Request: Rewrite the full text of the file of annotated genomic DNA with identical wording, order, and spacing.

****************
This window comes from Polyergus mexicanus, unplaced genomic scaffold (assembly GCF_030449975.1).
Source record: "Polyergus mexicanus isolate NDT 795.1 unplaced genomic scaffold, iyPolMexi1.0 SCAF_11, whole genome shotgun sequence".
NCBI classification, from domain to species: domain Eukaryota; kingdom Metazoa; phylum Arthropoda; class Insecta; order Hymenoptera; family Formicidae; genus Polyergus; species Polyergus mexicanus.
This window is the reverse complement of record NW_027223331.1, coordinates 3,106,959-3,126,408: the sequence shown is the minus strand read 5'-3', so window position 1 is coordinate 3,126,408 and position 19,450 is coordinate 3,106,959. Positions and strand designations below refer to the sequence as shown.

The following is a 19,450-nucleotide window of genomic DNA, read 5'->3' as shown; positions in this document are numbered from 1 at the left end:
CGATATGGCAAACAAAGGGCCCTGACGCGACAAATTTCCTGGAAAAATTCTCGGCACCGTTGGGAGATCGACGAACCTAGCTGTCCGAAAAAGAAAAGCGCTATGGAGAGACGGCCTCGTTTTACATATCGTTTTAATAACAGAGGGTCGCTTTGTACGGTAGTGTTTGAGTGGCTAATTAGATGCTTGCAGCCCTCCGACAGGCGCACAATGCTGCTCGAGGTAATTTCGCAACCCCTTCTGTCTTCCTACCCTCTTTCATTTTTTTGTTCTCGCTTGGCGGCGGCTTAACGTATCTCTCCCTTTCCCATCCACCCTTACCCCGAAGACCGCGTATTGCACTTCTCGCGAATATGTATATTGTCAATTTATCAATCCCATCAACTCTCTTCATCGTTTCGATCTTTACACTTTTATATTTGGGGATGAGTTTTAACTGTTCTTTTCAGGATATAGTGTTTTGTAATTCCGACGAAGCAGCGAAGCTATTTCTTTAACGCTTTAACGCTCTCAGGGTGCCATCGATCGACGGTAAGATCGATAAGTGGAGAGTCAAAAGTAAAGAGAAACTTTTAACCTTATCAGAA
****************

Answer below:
This window comes from Polyergus mexicanus, unplaced genomic scaffold (assembly GCF_030449975.1).
Source record: "Polyergus mexicanus isolate NDT 795.1 unplaced genomic scaffold, iyPolMexi1.0 SCAF_11, whole genome shotgun sequence".
NCBI classification, from domain to species: domain Eukaryota; kingdom Metazoa; phylum Arthropoda; class Insecta; order Hymenoptera; family Formicidae; genus Polyergus; species Polyergus mexicanus.
This window is the reverse complement of record NW_027223331.1, coordinates 3,106,959-3,126,408: the sequence shown is the minus strand read 5'-3', so window position 1 is coordinate 3,126,408 and position 19,450 is coordinate 3,106,959. Positions and strand designations below refer to the sequence as shown.

The following is a 19,450-nucleotide window of genomic DNA, read 5'->3' as shown; positions in this document are numbered from 1 at the left end:
CGATATGGCAAACAAAGGGCCCTGACGCGACAAATTTCCTGGAAAAATTCTCGGCACCGTTGGGAGATCGACGAACCTAGCTGTCCGAAAAAGAAAAGCGCTATGGAGAGACGGCCTCGTTTTACATATCGTTTTAATAACAGAGGGTCGCTTTGTACGGTAGTGTTTGAGTGGCTAATTAGATGCTTGCAGCCCTCCGACAGGCGCACAATGCTGCTCGAGGTAATTTCGCAACCCCTTCTGTCTTCCTACCCTCTTTCATTTTTTTGTTCTCGCTTGGCGGCGGCTTAACGTATCTCTCCCTTTCCCATCCACCCTTACCCCGAAGACCGCGTATTGCACTTCTCGCGAATATGTATATTGTCAATTTATCAATCCCATCAACTCTCTTCATCGTTTCGATCTTTACACTTTTATATTTGGGGATGAGTTTTAACTGTTCTTTTCAGGATATAGTGTTTTGTAATTCCGACGAAGCAGCGAAGCTATTTCTTTAACGCTTTAACGCTCTCAGGGTGCCATCGATCGACGGTAAGATCGATAAGTGGAGAGTCAAAAGTAAAGAGAAACTTTTAACCTTATCAGAA